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NIGMS Archives

Bacterial resistance breaks bridges

Mar. 14, 2013—Understanding how bacteria become resistant to quinolone antibiotics could guide strategies for developing new antibacterial drugs.

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Starting up protein synthesis, in yeast

Feb. 28, 2013—Researchers have found an unusual interaction between a factor that “turns on” protein synthesis and one that produces fatty acids.

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Antibacterial protein’s molecular workings revealed

Feb. 21, 2013—Vanderbilt investigators report new insights to the workings of calprotectin, an immune system protein that “starves” bacterial pathogens of the metal nutrients they require.

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Cure in sight for kissing bug’s bite

Feb. 15, 2013—It’s possible to cure Chagas disease – a deadly tropical infection transmitted by “kissing bugs” – in a mouse model.

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New view of DNA processing ‘hub’

Jan. 23, 2013—Structural studies reveal a new framework for understanding a central player in DNA processing.

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Seeing light receptor’s interactions

Jan. 18, 2013—Understanding how the main receptor for light interacts with other signaling molecules may inform new pharmaceutical development.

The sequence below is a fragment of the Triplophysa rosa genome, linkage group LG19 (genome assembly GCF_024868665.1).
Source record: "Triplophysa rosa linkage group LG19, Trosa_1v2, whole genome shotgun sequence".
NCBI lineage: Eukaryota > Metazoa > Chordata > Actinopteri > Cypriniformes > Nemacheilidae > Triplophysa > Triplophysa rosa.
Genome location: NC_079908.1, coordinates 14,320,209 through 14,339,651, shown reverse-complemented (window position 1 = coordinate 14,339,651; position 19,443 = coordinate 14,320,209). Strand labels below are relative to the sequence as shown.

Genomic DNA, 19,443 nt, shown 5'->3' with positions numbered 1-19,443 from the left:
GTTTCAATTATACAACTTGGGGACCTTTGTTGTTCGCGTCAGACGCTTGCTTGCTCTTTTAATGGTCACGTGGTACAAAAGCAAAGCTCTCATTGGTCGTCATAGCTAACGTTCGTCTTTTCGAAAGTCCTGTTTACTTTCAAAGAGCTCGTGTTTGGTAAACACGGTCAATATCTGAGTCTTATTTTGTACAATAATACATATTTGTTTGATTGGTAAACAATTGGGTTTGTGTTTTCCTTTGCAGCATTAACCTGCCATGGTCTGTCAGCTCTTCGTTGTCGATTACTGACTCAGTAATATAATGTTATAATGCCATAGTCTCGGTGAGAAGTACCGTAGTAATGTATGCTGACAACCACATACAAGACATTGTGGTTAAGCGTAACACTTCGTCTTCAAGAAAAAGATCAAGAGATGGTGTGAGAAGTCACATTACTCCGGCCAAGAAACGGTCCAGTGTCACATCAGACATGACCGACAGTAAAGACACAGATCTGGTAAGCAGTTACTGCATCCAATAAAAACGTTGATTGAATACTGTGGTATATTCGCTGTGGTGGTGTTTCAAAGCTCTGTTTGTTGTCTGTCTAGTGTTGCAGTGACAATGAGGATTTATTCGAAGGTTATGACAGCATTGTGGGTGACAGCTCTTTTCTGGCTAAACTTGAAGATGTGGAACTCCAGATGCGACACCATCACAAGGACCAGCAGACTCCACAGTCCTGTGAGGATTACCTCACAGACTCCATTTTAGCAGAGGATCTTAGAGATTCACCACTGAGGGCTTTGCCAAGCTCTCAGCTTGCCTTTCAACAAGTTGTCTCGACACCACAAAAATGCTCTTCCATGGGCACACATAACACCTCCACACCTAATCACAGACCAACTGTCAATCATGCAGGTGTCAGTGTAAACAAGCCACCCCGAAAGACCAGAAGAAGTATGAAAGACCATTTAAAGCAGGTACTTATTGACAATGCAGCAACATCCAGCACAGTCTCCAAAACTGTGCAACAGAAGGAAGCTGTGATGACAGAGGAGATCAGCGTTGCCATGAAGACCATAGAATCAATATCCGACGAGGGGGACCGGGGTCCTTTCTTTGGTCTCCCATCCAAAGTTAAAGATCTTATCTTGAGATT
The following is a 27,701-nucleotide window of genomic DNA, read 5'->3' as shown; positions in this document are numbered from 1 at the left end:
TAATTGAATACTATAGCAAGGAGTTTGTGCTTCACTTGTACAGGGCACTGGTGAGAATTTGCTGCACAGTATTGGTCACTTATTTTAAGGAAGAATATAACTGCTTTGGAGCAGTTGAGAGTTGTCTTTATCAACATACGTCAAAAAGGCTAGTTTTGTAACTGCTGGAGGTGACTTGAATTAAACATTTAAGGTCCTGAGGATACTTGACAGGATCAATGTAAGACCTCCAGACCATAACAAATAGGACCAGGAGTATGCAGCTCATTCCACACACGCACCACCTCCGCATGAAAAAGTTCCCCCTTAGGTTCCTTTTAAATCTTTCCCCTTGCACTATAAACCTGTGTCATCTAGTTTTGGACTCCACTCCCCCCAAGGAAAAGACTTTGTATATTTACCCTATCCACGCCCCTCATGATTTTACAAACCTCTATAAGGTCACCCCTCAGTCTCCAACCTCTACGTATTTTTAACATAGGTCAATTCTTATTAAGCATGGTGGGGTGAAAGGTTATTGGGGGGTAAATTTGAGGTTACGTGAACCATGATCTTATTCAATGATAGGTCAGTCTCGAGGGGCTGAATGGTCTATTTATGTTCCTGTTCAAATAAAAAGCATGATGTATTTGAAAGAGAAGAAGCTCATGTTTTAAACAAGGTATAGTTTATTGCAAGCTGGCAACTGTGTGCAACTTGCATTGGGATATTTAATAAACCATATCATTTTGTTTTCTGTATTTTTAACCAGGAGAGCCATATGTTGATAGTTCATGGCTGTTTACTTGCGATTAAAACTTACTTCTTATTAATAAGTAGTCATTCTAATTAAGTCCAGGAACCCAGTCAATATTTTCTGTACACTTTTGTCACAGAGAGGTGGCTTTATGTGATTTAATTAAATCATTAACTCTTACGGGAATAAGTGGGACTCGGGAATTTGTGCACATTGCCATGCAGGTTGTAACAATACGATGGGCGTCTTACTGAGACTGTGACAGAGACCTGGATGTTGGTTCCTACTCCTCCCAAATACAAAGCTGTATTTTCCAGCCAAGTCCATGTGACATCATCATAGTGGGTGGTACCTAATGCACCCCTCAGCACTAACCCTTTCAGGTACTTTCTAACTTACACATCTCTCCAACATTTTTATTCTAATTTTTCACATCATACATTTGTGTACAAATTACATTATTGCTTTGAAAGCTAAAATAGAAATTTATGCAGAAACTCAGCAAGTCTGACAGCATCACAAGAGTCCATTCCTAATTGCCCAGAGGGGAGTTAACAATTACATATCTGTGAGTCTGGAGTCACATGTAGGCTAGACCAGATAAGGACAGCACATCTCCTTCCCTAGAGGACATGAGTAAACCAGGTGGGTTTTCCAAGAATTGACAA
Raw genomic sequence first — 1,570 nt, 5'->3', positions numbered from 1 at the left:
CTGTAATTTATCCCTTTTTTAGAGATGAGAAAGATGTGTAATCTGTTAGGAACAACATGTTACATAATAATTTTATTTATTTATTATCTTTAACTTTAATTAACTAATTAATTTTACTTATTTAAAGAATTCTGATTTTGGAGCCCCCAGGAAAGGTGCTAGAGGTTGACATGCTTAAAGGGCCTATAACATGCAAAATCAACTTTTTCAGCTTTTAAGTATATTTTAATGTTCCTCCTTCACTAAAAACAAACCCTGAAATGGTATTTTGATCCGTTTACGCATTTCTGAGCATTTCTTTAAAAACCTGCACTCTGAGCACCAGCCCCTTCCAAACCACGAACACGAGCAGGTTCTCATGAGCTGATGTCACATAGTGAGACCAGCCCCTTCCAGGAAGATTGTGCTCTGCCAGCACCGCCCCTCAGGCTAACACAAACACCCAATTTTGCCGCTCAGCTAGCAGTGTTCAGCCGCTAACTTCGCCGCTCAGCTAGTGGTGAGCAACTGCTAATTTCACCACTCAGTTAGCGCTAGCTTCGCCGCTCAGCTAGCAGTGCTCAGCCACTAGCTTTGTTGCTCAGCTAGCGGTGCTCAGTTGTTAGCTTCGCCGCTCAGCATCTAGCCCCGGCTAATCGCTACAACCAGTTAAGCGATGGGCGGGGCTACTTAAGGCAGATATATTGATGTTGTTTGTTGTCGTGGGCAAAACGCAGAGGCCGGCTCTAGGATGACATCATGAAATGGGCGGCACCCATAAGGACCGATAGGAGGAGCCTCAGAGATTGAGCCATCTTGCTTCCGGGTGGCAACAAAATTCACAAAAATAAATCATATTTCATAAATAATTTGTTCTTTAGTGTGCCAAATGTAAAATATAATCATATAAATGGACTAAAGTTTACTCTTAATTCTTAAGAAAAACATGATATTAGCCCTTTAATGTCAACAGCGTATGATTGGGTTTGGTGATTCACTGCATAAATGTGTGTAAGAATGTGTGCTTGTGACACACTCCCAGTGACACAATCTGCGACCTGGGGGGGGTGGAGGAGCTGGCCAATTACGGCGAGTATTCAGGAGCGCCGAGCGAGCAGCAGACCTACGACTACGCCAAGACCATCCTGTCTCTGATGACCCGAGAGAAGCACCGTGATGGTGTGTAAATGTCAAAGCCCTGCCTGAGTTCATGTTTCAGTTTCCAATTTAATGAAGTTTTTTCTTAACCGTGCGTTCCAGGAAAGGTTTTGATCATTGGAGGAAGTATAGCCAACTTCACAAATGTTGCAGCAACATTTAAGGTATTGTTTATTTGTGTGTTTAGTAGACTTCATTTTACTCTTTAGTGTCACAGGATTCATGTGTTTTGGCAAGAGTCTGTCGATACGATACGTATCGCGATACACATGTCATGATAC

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Zinc: a new antibiotic target?

Jan. 17, 2013—It may be possible to fight hospital-acquired pathogens like Acinetobacter baumannii by targeting the bacterium’s need for the nutrient metal zinc.

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Polarity protein suppresses tumor growth, invasion

Nov. 29, 2012—The machinery that builds the characteristic shape of epithelial cells suppresses breast cancer formation and metastasis in a mouse model.

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Bacterial signals in sarcoidosis

Nov. 6, 2012—Study adds evidence for infectious agents’ role in sarcoidosis, an inflammatory condition that can lead to respiratory failure and death.

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Protein’s length, flexibility key to infection

Oct. 31, 2012—The structural architecture of the reovirus attachment protein is required for efficient reovirus infection of host cells.

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Proteins help flip tumor’s invasive switch

Oct. 4, 2012—Vanderbilt investigators have identified how two key components of cancer's invasive "switch" — the series of signaling events that turn on a tumor cell’s invasive behavior — work together.

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Cells with LIP eat their neighbors

Sep. 13, 2012—A transcription factor called LIP is capable of causing one cell to consume another.

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Recent Stories from VUMC News and Communications Publications

Betsy Williams has firsthand advice for parents on the fence about whether their adolescent children should be vaccinated for the common human papilloma virus (HPV), which can lead to six types of cancer.  Don’t hesitate. Do it.

Momentum

Betsy Williams has firsthand advice for parents on the fence about whether their adolescent children should be vaccinated for the common human papilloma virus (HPV), which can lead to six types of cancer. Don’t hesitate. Do it.

Keeping pace: Nashville, once a mid-size city with a Southern small-town feel, is experiencing explosive growth.

Vanderbilt Medicine

Keeping pace: Nashville, once a mid-size city with a Southern small-town feel, is experiencing explosive growth.

VUMC campus

VUMC campus

Vanderbilt University School of Medicine entrance

Vanderbilt University School of Medicine entrance

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